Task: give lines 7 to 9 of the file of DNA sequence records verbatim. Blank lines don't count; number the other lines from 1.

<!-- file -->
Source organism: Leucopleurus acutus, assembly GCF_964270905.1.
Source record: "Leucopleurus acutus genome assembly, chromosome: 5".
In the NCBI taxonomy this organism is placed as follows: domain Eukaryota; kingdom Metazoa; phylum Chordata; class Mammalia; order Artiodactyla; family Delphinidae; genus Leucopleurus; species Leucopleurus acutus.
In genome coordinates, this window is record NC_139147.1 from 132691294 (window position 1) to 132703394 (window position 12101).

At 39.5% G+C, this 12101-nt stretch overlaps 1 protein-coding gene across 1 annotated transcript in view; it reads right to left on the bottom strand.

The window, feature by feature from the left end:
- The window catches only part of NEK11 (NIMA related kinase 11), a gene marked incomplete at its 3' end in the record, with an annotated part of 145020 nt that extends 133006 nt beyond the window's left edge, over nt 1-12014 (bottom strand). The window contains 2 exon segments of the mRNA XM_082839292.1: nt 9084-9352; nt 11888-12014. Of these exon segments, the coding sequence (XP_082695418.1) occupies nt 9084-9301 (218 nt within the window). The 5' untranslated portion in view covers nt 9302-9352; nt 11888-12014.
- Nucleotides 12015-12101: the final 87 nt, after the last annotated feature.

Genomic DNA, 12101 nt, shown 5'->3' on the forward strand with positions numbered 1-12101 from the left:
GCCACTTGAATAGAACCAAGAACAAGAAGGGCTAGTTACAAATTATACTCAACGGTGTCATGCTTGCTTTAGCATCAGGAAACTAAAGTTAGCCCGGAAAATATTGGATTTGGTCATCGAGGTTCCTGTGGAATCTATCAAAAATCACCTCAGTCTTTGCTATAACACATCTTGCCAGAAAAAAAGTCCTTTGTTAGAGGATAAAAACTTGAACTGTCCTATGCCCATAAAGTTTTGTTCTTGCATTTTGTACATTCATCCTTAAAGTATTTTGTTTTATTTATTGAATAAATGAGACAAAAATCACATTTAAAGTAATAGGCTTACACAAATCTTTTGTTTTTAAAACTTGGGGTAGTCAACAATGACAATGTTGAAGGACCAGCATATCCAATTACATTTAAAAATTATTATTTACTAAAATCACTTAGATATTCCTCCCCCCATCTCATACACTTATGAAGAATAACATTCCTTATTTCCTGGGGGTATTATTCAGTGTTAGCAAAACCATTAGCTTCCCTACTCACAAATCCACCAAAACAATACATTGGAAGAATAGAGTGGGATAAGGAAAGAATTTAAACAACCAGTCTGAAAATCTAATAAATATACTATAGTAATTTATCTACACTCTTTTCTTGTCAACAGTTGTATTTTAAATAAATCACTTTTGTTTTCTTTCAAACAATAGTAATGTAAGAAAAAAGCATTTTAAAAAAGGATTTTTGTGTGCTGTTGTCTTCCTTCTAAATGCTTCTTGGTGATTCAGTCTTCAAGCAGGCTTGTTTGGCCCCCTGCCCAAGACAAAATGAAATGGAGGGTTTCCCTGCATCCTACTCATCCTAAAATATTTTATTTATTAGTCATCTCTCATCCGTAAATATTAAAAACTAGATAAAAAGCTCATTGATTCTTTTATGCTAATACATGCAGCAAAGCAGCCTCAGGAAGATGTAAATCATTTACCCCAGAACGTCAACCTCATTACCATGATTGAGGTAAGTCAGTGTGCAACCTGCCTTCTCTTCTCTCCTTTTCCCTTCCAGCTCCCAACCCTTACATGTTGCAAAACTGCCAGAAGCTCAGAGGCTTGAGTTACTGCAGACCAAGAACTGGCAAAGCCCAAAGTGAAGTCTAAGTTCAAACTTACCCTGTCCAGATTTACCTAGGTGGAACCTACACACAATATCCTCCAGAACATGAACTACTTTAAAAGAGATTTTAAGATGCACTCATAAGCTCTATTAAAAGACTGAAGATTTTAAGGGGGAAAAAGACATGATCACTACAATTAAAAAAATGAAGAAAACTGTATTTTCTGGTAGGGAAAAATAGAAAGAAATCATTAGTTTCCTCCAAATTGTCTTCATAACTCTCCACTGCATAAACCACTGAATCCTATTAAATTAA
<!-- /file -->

- The window catches only part of NEK11 (NIMA related kinase 11), a gene marked incomplete at its 3' end in the record, with an annotated part of 145020 nt that extends 133006 nt beyond the window's left edge, over nt 1-12014 (bottom strand). The window contains 2 exon segments of the mRNA XM_082839292.1: nt 9084-9352; nt 11888-12014. Of these exon segments, the coding sequence (XP_082695418.1) occupies nt 9084-9301 (218 nt within the window). The 5' untranslated portion in view covers nt 9302-9352; nt 11888-12014.
- Nucleotides 12015-12101: the final 87 nt, after the last annotated feature.

Genomic DNA, 12101 nt, shown 5'->3' on the forward strand with positions numbered 1-12101 from the left: